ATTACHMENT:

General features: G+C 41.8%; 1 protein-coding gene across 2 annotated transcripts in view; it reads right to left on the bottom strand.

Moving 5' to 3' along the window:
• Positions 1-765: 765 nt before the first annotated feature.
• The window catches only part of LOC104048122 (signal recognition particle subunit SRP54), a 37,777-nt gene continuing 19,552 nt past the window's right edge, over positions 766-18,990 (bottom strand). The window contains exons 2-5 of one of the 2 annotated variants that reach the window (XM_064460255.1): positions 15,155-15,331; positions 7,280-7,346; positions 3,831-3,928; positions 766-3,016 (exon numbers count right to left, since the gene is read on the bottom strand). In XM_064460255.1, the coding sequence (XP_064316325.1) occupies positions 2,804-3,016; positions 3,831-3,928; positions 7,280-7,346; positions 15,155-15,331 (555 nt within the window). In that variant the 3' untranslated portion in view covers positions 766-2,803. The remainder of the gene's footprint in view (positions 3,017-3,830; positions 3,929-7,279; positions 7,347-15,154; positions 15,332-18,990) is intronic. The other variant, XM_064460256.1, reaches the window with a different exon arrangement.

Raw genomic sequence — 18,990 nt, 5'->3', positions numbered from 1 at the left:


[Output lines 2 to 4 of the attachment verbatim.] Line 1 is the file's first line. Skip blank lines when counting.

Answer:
Moving 5' to 3' along the window:
• Positions 1-765: 765 nt before the first annotated feature.
• The window catches only part of LOC104048122 (signal recognition particle subunit SRP54), a 37,777-nt gene continuing 19,552 nt past the window's right edge, over positions 766-18,990 (bottom strand). The window contains exons 2-5 of one of the 2 annotated variants that reach the window (XM_064460255.1): positions 15,155-15,331; positions 7,280-7,346; positions 3,831-3,928; positions 766-3,016 (exon numbers count right to left, since the gene is read on the bottom strand). In XM_064460255.1, the coding sequence (XP_064316325.1) occupies positions 2,804-3,016; positions 3,831-3,928; positions 7,280-7,346; positions 15,155-15,331 (555 nt within the window). In that variant the 3' untranslated portion in view covers positions 766-2,803. The remainder of the gene's footprint in view (positions 3,017-3,830; positions 3,929-7,279; positions 7,347-15,154; positions 15,332-18,990) is intronic. The other variant, XM_064460256.1, reaches the window with a different exon arrangement.